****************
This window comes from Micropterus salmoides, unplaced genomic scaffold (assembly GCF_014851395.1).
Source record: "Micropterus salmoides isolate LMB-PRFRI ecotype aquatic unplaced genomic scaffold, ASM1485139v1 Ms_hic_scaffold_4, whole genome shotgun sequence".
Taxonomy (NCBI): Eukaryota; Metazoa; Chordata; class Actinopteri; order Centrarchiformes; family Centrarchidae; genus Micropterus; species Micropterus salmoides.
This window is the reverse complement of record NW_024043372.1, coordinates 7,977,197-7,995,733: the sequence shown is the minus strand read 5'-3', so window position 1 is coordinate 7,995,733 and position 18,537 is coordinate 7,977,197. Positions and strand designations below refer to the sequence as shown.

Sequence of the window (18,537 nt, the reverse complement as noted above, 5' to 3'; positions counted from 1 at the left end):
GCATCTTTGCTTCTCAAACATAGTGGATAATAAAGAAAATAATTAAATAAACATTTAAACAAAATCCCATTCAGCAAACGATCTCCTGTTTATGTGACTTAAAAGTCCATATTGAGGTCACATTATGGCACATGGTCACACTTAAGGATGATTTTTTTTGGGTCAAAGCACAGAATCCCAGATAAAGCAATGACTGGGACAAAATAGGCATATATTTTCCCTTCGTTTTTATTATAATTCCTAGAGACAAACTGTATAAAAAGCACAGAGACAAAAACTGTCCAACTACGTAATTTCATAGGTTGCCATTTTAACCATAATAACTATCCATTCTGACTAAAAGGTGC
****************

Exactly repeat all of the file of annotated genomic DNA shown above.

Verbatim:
This window comes from Micropterus salmoides, unplaced genomic scaffold (assembly GCF_014851395.1).
Source record: "Micropterus salmoides isolate LMB-PRFRI ecotype aquatic unplaced genomic scaffold, ASM1485139v1 Ms_hic_scaffold_4, whole genome shotgun sequence".
Taxonomy (NCBI): Eukaryota; Metazoa; Chordata; class Actinopteri; order Centrarchiformes; family Centrarchidae; genus Micropterus; species Micropterus salmoides.
This window is the reverse complement of record NW_024043372.1, coordinates 7,977,197-7,995,733: the sequence shown is the minus strand read 5'-3', so window position 1 is coordinate 7,995,733 and position 18,537 is coordinate 7,977,197. Positions and strand designations below refer to the sequence as shown.

Sequence of the window (18,537 nt, the reverse complement as noted above, 5' to 3'; positions counted from 1 at the left end):
GCATCTTTGCTTCTCAAACATAGTGGATAATAAAGAAAATAATTAAATAAACATTTAAACAAAATCCCATTCAGCAAACGATCTCCTGTTTATGTGACTTAAAAGTCCATATTGAGGTCACATTATGGCACATGGTCACACTTAAGGATGATTTTTTTTGGGTCAAAGCACAGAATCCCAGATAAAGCAATGACTGGGACAAAATAGGCATATATTTTCCCTTCGTTTTTATTATAATTCCTAGAGACAAACTGTATAAAAAGCACAGAGACAAAAACTGTCCAACTACGTAATTTCATAGGTTGCCATTTTAACCATAATAACTATCCATTCTGACTAAAAGGTGC